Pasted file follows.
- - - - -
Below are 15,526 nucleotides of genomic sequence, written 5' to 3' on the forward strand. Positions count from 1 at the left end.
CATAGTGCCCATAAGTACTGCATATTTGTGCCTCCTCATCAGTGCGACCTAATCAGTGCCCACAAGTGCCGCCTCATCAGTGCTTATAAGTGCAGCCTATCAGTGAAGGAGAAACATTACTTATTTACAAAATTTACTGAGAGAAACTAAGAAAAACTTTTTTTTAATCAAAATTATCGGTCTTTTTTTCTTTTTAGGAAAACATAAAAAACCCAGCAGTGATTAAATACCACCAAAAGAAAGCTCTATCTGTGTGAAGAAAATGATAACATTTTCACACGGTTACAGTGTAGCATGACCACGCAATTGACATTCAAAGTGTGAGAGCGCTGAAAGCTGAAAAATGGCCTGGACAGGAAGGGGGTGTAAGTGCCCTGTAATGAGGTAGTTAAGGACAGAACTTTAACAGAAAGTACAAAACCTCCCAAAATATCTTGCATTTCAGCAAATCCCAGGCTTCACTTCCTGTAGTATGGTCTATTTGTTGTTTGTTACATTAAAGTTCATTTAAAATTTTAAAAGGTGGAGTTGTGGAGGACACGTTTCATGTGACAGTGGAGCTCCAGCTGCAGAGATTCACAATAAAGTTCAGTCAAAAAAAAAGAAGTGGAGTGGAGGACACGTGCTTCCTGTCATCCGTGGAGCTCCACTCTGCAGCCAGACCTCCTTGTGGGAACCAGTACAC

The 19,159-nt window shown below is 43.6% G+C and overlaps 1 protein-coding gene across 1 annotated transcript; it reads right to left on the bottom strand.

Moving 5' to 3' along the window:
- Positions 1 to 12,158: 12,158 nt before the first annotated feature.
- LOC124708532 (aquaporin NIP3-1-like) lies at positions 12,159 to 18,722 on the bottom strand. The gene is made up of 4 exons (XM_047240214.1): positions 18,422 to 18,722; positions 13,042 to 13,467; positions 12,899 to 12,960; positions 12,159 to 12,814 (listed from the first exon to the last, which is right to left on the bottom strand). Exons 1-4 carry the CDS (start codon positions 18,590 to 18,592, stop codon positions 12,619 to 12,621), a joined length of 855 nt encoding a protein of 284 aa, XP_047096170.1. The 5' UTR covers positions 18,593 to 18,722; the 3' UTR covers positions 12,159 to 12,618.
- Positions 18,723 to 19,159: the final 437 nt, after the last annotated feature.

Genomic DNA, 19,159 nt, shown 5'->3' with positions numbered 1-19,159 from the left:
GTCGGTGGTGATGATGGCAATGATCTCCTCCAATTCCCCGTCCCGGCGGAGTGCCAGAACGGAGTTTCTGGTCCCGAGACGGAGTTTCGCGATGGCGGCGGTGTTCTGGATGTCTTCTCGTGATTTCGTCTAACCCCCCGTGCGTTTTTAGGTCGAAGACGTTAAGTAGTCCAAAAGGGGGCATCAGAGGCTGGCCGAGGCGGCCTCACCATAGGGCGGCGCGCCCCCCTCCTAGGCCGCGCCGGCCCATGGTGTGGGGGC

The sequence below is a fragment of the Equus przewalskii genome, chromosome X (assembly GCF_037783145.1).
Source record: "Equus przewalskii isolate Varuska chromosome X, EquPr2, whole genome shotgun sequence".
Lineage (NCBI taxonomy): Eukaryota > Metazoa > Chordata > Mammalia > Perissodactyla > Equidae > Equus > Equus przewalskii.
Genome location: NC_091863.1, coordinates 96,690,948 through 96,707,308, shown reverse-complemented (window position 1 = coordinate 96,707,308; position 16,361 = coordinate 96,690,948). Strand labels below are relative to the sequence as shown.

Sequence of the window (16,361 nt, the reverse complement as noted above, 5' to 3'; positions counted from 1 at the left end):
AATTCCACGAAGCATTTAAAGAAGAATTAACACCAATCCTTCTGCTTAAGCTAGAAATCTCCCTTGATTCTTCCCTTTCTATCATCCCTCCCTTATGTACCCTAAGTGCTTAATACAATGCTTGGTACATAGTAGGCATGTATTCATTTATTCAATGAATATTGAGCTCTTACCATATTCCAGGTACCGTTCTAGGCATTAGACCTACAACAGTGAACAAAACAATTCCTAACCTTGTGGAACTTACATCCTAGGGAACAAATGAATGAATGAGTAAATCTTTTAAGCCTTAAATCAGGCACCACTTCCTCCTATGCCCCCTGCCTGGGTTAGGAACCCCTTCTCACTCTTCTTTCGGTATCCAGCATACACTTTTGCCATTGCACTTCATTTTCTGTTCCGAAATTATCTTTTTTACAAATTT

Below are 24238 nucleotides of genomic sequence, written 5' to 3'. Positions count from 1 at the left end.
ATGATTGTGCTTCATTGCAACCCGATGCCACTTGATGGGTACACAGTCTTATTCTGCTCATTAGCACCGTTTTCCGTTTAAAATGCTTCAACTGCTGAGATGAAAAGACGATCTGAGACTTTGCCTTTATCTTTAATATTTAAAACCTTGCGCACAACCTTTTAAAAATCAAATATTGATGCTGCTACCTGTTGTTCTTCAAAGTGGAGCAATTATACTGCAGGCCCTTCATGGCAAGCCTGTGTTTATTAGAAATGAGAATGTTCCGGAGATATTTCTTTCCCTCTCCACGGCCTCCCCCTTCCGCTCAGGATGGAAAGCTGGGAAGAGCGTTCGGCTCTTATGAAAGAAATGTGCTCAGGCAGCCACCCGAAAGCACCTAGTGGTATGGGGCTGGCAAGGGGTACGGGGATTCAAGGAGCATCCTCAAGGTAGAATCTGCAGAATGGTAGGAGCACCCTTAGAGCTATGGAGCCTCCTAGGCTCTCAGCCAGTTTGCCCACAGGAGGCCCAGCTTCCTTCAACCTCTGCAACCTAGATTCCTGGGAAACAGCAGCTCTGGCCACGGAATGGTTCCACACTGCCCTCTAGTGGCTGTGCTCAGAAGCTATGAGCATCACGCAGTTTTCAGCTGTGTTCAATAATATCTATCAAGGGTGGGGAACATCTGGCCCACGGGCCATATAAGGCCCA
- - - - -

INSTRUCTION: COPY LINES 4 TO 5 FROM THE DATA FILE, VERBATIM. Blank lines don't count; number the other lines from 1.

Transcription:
Moving 5' to 3' along the window:
- Positions 1 to 12,158: 12,158 nt before the first annotated feature.